Woodward and Bernstein’s melodrama will also reduce the impact of Anthony Lukas’s Nightmare. That is regrettable, for Lukas has written a solid, comprehensive, and excellent contemporary history not just of the Watergate events but of the systematic abuse of power during the Nixon presidency which Watergate exposed and typified.

The problem with writing a contemporary history of Watergate is not the scarcity of facts but their abundance. Congress and the press got off to a late start in exposing the crimes and abuses of the Nixon presidency, but what they lost in time they made up for in zeal. There are now carloads of data—and much of it contradictory, based on obscure sources, issued for selfish motives by persons of doubtful reliability. The problem is not one of discovery, but one of sifting, assessing, and connecting the available evidence. On the whole, Lukas has done a workmanlike job. He has not added much to our knowledge of the abuse of power in the Nixon presidency but he has brought a great many facts together and strung them on a lively narrative line.

In Lukas’s version—and he is surely correct—the Watergate story began long before the bungled break-in of June 17, 1972. It began in the earliest days of Nixon’s first term, with the small, tentative, first steps toward the building of a secret and illegal spy apparatus: “investigative support for the White House,” John Ehrlichman called it. That small seed, planted in the soil of hate and weakness, cultivated by the self-righteous lackeys of a president who needed assurance the way an aging actor needs applause, soon blossomed into the “enemies list” and wiretaps of May 1969. By the midterm election season of 1970-1971, the blossom was in full flower. Watergate and the cover-up were of a piece with all that had gone before.

Lukas covers all this familiar ground thoroughly. In addition, he explores with particular care some of the darker regions of the terrain: the Howard Hughes-CIA-White House links; the sale of influence and office for money; the full sweep of the Plumbers’ activities; the misuse of federal agencies and money to reward friends and punish enemies.

The book is as long on facts as it is short on analysis. Nightmare is all foreground: personality, event, episode. In so far as Lukas offers an explanation of the forces that pushed these men, he centers on their fear of losing and their resentment of those for whom winning seemed easy. Not really tough, but just mean, resentful, and opportunistic, these men were driven by their fear of losing to the point where they became the sleaziest, clumsiest pack of losers in American history. Nixon swept into office by a huge margin, and still saw himself weak, hated, standing virtually alone in a world of enemies. H.R. (Bob) Haldeman, all righteousness and rectitude, wheedled and cajoled Nixon for a pardon on Nixon’s last day in office, and suggested the deed might be sweetened by issuing at the same time a blanket pardon to all draft resisters and evaders.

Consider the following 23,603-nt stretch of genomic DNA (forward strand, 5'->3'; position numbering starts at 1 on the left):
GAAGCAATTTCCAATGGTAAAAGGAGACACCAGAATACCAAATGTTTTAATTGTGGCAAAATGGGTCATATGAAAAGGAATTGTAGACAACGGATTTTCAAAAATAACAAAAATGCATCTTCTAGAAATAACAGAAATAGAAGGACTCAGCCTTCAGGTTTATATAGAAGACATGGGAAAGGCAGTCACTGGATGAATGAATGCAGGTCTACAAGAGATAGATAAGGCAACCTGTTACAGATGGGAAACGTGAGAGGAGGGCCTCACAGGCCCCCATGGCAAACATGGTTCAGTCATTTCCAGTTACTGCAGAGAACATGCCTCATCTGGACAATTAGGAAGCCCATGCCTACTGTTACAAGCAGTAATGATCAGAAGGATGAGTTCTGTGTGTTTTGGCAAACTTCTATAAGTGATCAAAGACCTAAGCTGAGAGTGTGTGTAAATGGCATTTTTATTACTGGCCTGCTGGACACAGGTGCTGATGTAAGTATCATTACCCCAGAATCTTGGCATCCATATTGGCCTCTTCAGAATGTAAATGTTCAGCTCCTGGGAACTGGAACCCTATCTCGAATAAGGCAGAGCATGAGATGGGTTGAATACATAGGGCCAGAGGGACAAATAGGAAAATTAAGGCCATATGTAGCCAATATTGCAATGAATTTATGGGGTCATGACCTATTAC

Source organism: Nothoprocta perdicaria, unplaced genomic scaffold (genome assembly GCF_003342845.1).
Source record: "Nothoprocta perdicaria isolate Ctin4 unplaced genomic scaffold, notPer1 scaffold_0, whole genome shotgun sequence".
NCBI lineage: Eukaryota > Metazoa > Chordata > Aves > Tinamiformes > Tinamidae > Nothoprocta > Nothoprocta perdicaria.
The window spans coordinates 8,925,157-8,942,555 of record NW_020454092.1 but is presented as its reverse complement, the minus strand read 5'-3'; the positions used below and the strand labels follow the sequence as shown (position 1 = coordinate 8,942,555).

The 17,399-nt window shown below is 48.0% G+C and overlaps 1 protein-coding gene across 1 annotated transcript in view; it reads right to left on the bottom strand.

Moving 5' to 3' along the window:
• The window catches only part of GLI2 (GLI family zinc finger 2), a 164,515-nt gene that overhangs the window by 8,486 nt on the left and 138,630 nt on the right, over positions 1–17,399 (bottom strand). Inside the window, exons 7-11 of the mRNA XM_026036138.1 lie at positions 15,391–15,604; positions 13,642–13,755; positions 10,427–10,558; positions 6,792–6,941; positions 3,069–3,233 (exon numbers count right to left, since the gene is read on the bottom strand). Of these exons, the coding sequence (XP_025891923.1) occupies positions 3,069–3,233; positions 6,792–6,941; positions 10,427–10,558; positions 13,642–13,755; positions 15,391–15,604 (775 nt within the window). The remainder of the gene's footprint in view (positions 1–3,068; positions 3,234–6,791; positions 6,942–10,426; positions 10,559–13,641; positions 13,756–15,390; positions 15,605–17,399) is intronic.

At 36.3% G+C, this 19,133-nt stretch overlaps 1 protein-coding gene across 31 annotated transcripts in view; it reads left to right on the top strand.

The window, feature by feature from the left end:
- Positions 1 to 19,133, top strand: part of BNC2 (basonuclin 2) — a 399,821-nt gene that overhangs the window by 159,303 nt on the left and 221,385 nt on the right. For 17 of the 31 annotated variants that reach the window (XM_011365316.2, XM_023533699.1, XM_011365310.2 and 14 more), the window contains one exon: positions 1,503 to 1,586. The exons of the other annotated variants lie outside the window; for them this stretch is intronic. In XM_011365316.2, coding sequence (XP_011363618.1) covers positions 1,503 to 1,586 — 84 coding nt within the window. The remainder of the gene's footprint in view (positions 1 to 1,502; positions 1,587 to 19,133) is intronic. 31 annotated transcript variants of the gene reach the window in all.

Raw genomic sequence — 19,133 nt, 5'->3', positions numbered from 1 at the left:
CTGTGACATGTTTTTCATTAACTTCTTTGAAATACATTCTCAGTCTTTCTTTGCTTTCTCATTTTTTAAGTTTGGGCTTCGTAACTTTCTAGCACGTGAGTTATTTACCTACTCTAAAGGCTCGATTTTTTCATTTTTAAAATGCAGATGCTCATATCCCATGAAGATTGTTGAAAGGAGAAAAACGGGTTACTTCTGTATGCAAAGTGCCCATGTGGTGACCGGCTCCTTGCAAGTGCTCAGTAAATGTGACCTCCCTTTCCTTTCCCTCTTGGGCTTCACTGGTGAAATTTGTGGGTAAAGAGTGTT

John Dean, who saw politics as “just like selling Wheaties,” ended up selling out his own boss. Tom Huston, that Jeffersonian Democrat, reduces Dostoevsky to banality, in his maxim that “everything is valid, everything is permitted” if one’s object is the defense of liberty. Charles Colson, whose heroes were John Wayne and General Lewis B. “Chesty” Puller, and whose personal motto was the Green Berets’ “When you’ve got ’em by the balls, their hearts and minds will follow,” lied and bullied as long as he could, and then turned tail and ran as fast as the rest of them. Of the whole pack, only John Mitchell emerged with any personal dignity.

Well, it’s all there in the 626 pages of Nightmare. If you need it, read it.

The last ten years or so have surely been the most bewildering in American history. During that time the nation seemed to become a stranger to itself—unsure of its own purposes, divided and angry, its projects and hopes reduced to confusion. Nothing seemed to come out right, and nobody really knew why, though lots of people had lots of theories, ranging from the terminal crisis of capitalism to the hair styles of the young. Disaster followed upon disaster, each adding to the confusion of the one before it. The movement for racial justice ended in bitterness. The program to end poverty ended with the poor still poor. The New Left fell apart and the “cultural revolution” dissipated. The parties splintered. Lyndon Johnson left office bewildered and saddened. Thousands of people met violence and jail in protests against a war that the nation did not want but could not end. Nixon swept into office promising peace and unity, and immediately expanded the war abroad and opened hostilities against the opponents of the war at home. Congress lost all ability to shape events while more and more power was concentrated in the small circle of men around the president.


The Watergate disclosures revealed that for years the Executive had systematically deceived the public and had carried on a secret war against the other branches of government. The true thoughts and the spoken words of the men in power seemed to have nothing to do with each other. Nor did their words make sense of their deeds. Nor were the words and deeds of one “point in time” intelligibly connected with the words and deeds of other points in time. As one phase of the crisis opened onto the next—without warning, without apparent connection—the bewilderment deepened. We seemed to be the victims of a senseless fate, carried along by forces we could not name toward an end we could not see.